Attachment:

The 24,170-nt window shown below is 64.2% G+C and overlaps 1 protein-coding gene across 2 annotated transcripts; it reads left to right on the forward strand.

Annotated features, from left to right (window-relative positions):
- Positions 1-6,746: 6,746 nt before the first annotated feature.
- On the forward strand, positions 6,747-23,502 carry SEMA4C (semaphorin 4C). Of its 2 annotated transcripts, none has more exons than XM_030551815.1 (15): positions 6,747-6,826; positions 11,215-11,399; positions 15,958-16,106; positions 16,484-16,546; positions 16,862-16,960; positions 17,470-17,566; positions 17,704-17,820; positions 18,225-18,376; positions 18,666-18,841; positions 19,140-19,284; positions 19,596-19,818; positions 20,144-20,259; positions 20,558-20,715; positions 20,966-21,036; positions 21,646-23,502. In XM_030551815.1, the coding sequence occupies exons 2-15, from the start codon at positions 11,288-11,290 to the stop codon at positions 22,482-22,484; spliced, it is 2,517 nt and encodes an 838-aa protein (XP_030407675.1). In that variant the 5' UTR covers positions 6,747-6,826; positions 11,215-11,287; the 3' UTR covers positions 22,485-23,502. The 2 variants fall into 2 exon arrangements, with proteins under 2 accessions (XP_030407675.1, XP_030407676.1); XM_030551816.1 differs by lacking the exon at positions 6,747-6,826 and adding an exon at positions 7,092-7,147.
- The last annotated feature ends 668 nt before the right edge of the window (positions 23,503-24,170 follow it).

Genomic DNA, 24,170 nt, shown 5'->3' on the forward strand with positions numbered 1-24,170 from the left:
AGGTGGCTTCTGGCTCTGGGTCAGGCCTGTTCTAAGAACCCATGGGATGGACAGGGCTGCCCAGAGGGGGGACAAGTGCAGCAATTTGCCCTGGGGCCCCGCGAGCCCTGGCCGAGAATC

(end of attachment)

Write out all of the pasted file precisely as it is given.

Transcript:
The 24,170-nt window shown below is 64.2% G+C and overlaps 1 protein-coding gene across 2 annotated transcripts; it reads left to right on the forward strand.

Annotated features, from left to right (window-relative positions):
- Positions 1-6,746: 6,746 nt before the first annotated feature.
- On the forward strand, positions 6,747-23,502 carry SEMA4C (semaphorin 4C). Of its 2 annotated transcripts, none has more exons than XM_030551815.1 (15): positions 6,747-6,826; positions 11,215-11,399; positions 15,958-16,106; positions 16,484-16,546; positions 16,862-16,960; positions 17,470-17,566; positions 17,704-17,820; positions 18,225-18,376; positions 18,666-18,841; positions 19,140-19,284; positions 19,596-19,818; positions 20,144-20,259; positions 20,558-20,715; positions 20,966-21,036; positions 21,646-23,502. In XM_030551815.1, the coding sequence occupies exons 2-15, from the start codon at positions 11,288-11,290 to the stop codon at positions 22,482-22,484; spliced, it is 2,517 nt and encodes an 838-aa protein (XP_030407675.1). In that variant the 5' UTR covers positions 6,747-6,826; positions 11,215-11,287; the 3' UTR covers positions 22,485-23,502. The 2 variants fall into 2 exon arrangements, with proteins under 2 accessions (XP_030407675.1, XP_030407676.1); XM_030551816.1 differs by lacking the exon at positions 6,747-6,826 and adding an exon at positions 7,092-7,147.
- The last annotated feature ends 668 nt before the right edge of the window (positions 23,503-24,170 follow it).

Genomic DNA, 24,170 nt, shown 5'->3' on the forward strand with positions numbered 1-24,170 from the left:
AGGTGGCTTCTGGCTCTGGGTCAGGCCTGTTCTAAGAACCCATGGGATGGACAGGGCTGCCCAGAGGGGGGACAAGTGCAGCAATTTGCCCTGGGGCCCCGCGAGCCCTGGCCGAGAATC